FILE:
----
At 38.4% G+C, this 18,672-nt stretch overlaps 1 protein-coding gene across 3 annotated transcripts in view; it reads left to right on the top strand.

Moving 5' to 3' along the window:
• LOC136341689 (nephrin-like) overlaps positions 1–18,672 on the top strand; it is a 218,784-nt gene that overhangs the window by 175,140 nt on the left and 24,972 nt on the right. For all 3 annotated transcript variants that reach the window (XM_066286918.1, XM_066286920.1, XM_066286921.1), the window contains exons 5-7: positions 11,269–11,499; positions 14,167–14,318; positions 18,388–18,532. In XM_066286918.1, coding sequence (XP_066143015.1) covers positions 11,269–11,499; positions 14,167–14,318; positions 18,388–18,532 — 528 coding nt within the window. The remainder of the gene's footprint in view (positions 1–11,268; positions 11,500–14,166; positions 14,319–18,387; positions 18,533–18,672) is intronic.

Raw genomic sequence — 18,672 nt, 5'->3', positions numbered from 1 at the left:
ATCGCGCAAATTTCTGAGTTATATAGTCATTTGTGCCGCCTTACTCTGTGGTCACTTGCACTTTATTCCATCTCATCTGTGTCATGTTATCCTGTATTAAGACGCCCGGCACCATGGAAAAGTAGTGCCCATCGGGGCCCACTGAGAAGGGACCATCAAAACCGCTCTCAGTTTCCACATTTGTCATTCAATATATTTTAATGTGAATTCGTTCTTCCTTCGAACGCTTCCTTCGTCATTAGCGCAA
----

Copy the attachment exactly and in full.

At 38.4% G+C, this 18,672-nt stretch overlaps 1 protein-coding gene across 3 annotated transcripts in view; it reads left to right on the top strand.

Moving 5' to 3' along the window:
• LOC136341689 (nephrin-like) overlaps positions 1–18,672 on the top strand; it is a 218,784-nt gene that overhangs the window by 175,140 nt on the left and 24,972 nt on the right. For all 3 annotated transcript variants that reach the window (XM_066286918.1, XM_066286920.1, XM_066286921.1), the window contains exons 5-7: positions 11,269–11,499; positions 14,167–14,318; positions 18,388–18,532. In XM_066286918.1, coding sequence (XP_066143015.1) covers positions 11,269–11,499; positions 14,167–14,318; positions 18,388–18,532 — 528 coding nt within the window. The remainder of the gene's footprint in view (positions 1–11,268; positions 11,500–14,166; positions 14,319–18,387; positions 18,533–18,672) is intronic.

Raw genomic sequence — 18,672 nt, 5'->3', positions numbered from 1 at the left:
ATCGCGCAAATTTCTGAGTTATATAGTCATTTGTGCCGCCTTACTCTGTGGTCACTTGCACTTTATTCCATCTCATCTGTGTCATGTTATCCTGTATTAAGACGCCCGGCACCATGGAAAAGTAGTGCCCATCGGGGCCCACTGAGAAGGGACCATCAAAACCGCTCTCAGTTTCCACATTTGTCATTCAATATATTTTAATGTGAATTCGTTCTTCCTTCGAACGCTTCCTTCGTCATTAGCGCAA